First Walt Disney and after that the outpouring of Saturday morning cartoon fare for children has raised us a generation of non-hunters. The Bambi-Generation, well-meaning but uninformed, they see each backyard creature in humanized terms. Lovable little animals with voices cringe from the bad old NRA Elmer Fudds that rational sportsmen have become.
And nature, being an opportunity-based force, rewarded us with city parks and golf courses plagued with Canada geese, suburban gardens ravaged by Bambi and a resurgence of predator types from foxes to coyotes to the occasional edge-of-town-lurking mountain lion.
Those who used to suit up on weekends to disrupt this or that form of hunting activity, now lie abed at night in their suburban homes and, if they listen closely, hear the muffled munching of Brer Rabbit in whatever serves for the backyard briar patch. It’s interesting and instructive to watch the Bambi-Generation come up against the reality of living in a relatively predator-free suburban environment. Animal rights are giving (ever so slight) way to the every day experience of an urban life that strives to coexist with a perpetually encroaching wildlife.
The Chicago area, where I hail from originally, got a taste of what was to come nationally, some twenty or thirty years ago. Chicago and, specifically, Cook County prides itself on the extensive Cook County Forest Preserve District it pulled around its broad shoulders some seventy years ago. Virtually a wilderness shawl, another of Chicago’s unique preservations of green space. The district encompasses some 67,000 acres, 77 times the size of New York’s Central Park.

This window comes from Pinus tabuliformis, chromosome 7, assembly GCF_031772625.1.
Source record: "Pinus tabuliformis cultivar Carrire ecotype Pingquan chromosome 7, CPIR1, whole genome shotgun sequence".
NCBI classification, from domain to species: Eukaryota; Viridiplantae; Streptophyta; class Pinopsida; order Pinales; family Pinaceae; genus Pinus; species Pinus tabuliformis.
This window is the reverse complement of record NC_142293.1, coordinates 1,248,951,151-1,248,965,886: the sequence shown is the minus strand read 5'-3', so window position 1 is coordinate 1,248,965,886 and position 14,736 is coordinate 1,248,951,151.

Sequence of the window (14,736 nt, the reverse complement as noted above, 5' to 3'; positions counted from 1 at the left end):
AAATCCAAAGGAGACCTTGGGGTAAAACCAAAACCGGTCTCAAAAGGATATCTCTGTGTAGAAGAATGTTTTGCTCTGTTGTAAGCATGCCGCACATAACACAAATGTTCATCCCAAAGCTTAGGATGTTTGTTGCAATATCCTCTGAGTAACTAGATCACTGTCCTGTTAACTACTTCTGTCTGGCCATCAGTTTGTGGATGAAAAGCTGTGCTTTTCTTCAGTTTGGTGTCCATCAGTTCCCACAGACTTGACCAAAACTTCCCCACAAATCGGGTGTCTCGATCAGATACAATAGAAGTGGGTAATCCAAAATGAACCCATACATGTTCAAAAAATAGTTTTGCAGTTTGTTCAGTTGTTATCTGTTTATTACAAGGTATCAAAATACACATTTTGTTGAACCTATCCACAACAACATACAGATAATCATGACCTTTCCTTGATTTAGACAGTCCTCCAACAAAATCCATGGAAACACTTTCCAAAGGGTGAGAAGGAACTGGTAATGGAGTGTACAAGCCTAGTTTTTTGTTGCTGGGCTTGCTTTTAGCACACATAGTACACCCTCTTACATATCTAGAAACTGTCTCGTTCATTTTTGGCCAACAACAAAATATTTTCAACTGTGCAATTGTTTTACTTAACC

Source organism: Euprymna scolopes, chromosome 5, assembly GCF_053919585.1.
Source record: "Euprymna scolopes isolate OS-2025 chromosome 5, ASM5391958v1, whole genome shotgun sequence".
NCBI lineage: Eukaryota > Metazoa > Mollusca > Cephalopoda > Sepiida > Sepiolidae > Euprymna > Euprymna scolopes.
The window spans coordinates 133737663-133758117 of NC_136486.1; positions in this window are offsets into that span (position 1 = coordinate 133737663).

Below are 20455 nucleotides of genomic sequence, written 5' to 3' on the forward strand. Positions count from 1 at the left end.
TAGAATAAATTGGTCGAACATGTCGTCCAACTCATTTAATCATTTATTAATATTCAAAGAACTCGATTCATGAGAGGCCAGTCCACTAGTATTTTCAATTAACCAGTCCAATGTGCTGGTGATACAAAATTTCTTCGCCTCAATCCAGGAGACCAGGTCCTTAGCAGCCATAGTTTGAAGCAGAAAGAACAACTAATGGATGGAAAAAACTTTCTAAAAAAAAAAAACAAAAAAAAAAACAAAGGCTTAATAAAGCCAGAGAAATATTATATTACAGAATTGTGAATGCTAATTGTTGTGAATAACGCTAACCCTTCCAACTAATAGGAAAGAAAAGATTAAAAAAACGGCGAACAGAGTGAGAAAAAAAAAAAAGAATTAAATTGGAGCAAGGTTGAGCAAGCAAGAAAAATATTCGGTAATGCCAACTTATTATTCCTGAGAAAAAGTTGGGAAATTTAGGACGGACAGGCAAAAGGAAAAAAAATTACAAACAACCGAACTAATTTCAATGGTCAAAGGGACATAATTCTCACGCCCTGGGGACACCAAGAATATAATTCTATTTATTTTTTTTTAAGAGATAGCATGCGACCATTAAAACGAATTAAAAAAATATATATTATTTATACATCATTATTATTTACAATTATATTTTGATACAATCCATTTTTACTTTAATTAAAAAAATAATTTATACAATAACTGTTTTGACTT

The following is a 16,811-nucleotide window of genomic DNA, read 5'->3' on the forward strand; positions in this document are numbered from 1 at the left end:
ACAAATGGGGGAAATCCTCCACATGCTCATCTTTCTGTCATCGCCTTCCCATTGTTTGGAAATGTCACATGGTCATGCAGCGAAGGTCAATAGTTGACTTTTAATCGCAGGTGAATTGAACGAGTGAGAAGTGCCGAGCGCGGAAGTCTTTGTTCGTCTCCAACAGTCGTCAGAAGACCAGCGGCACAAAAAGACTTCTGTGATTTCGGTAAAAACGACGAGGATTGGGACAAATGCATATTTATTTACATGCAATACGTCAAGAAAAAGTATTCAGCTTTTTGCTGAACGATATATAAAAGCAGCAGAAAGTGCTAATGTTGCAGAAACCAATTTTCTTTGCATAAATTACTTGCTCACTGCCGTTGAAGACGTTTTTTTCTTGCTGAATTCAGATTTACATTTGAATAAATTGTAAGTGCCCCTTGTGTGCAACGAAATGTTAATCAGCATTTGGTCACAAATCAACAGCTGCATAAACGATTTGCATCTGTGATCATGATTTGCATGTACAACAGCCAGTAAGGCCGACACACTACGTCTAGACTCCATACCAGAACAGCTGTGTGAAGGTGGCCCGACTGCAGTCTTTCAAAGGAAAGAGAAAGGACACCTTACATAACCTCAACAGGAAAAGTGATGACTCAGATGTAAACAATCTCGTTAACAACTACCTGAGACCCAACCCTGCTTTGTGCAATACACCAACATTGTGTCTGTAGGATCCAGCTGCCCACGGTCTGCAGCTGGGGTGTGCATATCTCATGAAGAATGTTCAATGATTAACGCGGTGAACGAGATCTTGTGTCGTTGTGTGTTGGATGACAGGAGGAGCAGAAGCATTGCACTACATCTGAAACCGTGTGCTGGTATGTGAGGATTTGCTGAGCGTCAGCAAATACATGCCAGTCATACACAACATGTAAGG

That luxury used to hold within its boundaries an almost unlimited natural wonderland, abundant in the spring with trillium, jack-in-the-pulpit, primrose and wild phlox. Black and raspberry shrubs, cranberry, dogwood, redbud and countless other native plants are mostly absent today from Cook County’s’s forest preserves.
A ‘browse line’ some four feet off the ground evidences such all inclusive destruction of wild underplantings that it looks as if man himself had been clearing and cutting. It looks far too neat for nature. Thousands of varieties of native species are at risk to overpopulating deer, who no longer have natural enemies to pare their numbers.
Hunting seasons in and around urban areas are sneaking back into the allowed rhetoric, although we’ve largely lost our hunting dads to the Bambi-Generation. Possibly we’ll import hunting instructors from the Austrian Tyrol as we now hire Swiss ski-instructors. These loden-clad Europeans might work through the language barrier to infiltrate the hunting barrier amongst our young and inexperienced.
Thus might the frontier heritage long lost to our culture and our native woodlands be restored simultaneously.
Almost 900 deer are killed annually within Cook County. It’s not a minor accident when a 260 pound deer comes through your windshield, particularly if it ends up in your or your child’s lap. Approximately 150 people a year lose their lives to deer collisions nationwide and nearly $1 billion is spent repairing bashed-up cars. Hunting the population down to manageable size has been the way of the world sine there have been deer and geese.
Just because we have shed our hunting instinct to the humanization of Disney’s Enchanted Forest doesn’t mean that the hunting solution is no longer valid.